The Apostles, Op.49
The Angel Lisa Milne
Mary Magdalene Louise Winter
John John Daszak
Peter Neal Davies
Jesus Gary Magee
Judas Matthew Best
City of Birmingham Symphony Chorus
City of Birmingham Choir
City of Birmingham Symphony Orchestra
Reviewed by: Richard Whitehouse
Reviewed: 14 October, 2003
Venue: Symphony Hall, Birmingham
14th October 1903 saw the premiere of The Apostles – the first in a projected trilogy of Biblical epics that Elgar was to leave unfinished and which, together with The Kingdom, marks the culmination of the 150-year-old oratorio tradition that had dominated composition in England during that period. Both works have survived the vicissitudes of public taste and critical reception to be considered now among the most significant and wide-ranging works of their era; a status which Sakari Oramo’s centenary performance of The Apostles reinforced in ample measure.
Although the longer of the oratorios, The Apostles dispenses with an orchestral prelude – opting for a choral Prologue which functions as an ’abstract of intent’, as well as introducing the main musical motifs to be evolved, with a thoroughness and imagination often worthy of Wagner, over the course of the piece.
From the outset, it was clear that the combined City of Birmingham Symphony Chorus and City of Birmingham Choir were out to do justice to the subtle and intricate writing – impressing with their scrupulousness over dynamics and clarity of enunciation, but also with a real awareness of how the choral writing alternates freely between generalised comment and specific role-playing within and between each section. Such an approach underlies the building of musical tension across Part Two of the work, before it opens out onto the powerful tonal plateau of ’The Ascension’. Simon Halsey’s skills as chorus-master can rarely have been more potently demonstrated.
The solo singing was scarcely less impressive, albeit gaining in conviction as the work proceeded. Both Garry Magee and John Daszak seemed a little uninvolved during ’The Calling of the Apostles’, though Magee overcame some tentative intonation for a moving portrayal of the passage depicting Jesus’s resurrection, while Daszak found lyricism in the awkward tessitura of John’s role. Similarly, Neal Davies gave of his best as Peter in the denial scene, bringing a vulnerability to the part as instinct wins out over loyalty. Lisa Milne was pure-voiced as The Angel, while Louise Winter found anguish and supplicatory intensity in the role of Mary Magdalene that, in such as her solo during ’By the Sea of Galilee’, reinforced the operatic realism of the writing.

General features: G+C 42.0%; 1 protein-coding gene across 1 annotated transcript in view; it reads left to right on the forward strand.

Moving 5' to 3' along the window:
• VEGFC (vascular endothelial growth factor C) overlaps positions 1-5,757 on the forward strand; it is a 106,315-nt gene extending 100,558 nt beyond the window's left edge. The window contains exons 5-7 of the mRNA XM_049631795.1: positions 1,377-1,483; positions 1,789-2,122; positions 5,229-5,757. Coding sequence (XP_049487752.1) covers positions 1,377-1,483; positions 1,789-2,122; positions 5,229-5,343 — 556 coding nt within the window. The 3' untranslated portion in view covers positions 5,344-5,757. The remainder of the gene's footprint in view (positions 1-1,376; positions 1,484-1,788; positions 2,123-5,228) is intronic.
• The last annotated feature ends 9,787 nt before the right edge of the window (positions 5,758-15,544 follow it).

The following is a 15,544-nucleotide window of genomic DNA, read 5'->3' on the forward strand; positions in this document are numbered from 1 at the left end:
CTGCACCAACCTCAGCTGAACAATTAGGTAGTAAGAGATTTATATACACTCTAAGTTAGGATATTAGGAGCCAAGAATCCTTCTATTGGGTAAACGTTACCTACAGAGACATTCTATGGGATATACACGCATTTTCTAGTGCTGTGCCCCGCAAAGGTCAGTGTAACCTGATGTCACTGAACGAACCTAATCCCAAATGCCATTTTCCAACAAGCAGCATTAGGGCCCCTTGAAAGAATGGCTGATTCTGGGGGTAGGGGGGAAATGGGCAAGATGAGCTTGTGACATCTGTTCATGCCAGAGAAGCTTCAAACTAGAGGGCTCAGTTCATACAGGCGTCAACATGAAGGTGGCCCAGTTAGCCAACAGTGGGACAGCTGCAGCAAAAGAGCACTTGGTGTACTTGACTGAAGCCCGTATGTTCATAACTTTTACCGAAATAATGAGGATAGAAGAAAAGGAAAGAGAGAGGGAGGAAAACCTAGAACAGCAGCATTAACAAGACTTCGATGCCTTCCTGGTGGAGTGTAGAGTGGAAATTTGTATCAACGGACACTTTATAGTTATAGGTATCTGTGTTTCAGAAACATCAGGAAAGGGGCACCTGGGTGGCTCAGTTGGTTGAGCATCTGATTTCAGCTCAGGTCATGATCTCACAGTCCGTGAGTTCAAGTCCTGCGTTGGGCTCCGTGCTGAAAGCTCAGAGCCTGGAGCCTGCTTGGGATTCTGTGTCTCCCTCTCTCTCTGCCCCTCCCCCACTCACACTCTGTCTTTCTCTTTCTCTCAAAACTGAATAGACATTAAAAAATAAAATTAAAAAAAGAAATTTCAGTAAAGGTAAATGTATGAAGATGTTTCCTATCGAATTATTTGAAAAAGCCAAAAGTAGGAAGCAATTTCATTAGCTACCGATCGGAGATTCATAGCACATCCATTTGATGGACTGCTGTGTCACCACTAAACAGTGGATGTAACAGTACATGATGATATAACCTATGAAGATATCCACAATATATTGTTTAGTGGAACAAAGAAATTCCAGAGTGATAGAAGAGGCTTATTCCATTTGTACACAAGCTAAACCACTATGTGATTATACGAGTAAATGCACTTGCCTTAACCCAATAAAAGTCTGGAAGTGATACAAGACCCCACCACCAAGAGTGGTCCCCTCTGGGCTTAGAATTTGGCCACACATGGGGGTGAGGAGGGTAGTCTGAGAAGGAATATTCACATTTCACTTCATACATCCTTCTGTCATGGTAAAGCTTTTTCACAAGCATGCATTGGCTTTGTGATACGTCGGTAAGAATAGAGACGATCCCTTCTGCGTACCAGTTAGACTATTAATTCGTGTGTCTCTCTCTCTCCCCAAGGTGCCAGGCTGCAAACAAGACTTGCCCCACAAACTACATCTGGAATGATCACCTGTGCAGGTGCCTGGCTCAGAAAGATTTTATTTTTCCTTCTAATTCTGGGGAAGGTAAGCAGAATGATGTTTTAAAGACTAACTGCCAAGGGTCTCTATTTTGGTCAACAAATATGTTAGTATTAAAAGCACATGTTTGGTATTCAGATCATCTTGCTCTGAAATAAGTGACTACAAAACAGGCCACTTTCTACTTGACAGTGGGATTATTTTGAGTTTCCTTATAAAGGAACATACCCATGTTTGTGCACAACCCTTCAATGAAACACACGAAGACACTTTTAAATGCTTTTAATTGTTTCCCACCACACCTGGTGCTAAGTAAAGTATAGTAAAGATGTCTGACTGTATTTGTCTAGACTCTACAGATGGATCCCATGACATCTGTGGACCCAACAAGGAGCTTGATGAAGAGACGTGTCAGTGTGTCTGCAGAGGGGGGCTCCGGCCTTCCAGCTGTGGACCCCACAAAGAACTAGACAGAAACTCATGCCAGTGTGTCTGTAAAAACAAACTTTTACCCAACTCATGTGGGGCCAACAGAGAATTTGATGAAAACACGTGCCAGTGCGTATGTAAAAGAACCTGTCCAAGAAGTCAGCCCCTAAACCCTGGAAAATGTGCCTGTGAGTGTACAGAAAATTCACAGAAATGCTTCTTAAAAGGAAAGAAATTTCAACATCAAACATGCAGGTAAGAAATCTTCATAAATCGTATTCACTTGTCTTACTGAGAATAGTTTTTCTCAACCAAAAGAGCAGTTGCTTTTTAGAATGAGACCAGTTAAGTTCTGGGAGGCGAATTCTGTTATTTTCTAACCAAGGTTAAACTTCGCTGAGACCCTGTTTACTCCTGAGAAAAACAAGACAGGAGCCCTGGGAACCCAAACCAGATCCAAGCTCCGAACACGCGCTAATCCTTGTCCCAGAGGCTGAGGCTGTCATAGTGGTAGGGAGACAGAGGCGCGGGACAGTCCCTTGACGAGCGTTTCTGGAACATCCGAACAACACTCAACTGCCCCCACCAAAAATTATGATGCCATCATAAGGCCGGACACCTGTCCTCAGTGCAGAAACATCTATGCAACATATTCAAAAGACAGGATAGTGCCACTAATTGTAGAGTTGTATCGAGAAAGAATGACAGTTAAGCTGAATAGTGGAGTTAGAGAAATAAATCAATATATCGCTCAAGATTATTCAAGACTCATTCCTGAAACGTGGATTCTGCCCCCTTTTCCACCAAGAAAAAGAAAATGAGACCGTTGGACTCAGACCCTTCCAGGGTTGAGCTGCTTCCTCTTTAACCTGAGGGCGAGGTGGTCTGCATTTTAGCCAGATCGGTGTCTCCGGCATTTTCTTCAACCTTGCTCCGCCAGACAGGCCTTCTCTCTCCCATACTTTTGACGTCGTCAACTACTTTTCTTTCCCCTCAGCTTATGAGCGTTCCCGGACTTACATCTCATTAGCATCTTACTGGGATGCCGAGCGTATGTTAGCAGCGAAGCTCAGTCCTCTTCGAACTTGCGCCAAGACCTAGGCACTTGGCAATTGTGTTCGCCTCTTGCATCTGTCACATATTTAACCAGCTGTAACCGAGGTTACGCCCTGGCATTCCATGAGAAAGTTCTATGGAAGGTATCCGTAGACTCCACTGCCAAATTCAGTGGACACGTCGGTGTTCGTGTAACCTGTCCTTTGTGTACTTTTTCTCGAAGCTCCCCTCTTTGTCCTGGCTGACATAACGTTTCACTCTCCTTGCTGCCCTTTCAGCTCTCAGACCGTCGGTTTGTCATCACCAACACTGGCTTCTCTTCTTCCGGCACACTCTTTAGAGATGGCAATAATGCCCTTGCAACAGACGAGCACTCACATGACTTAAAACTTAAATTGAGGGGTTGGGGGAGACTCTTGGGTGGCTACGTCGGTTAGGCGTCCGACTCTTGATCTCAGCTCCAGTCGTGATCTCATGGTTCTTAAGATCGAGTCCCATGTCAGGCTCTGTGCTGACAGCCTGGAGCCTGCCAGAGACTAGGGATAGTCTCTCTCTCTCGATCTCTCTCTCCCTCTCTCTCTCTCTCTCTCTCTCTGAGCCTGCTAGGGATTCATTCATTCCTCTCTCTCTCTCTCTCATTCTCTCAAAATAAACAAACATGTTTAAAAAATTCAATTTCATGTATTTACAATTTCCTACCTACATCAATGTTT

However, it was Matthew Best who rightly drew most approbation. Necessarily too, if Elgar’s rounded and deeply thoughtful realisation of the character is to be borne out. Blending in unobtrusively in his initial contributions, he brought dignity to the confrontations which open ’The Betrayal’, while the anguished nobility in his temple soliloquy – vividly dovetailing self-recrimination with self-justification – touched upon the ambiguities of motive and action that lie at the heart of the oratorio as a whole.
Having received glowing notices for his interpretation of The Dream of Gerontius three years ago, Oramo evinced comparable insight in the more discursive canvas of the present work. The orchestral introduction to Part Two, sensitively moulded and limpidly shaded, was typical of his conducting as a whole – maintaining continuity through a tight but never rigid control of tension and making light of some of Elgar’s most involved choral textures. Occasional vagaries of balance and suspect intonation mattered little when the context was so persuasively thought through. The outcome reaffirmed the relevance of Elgar’s interpretation of the Biblical drama for the present – disquieting and consolatory in equal measure.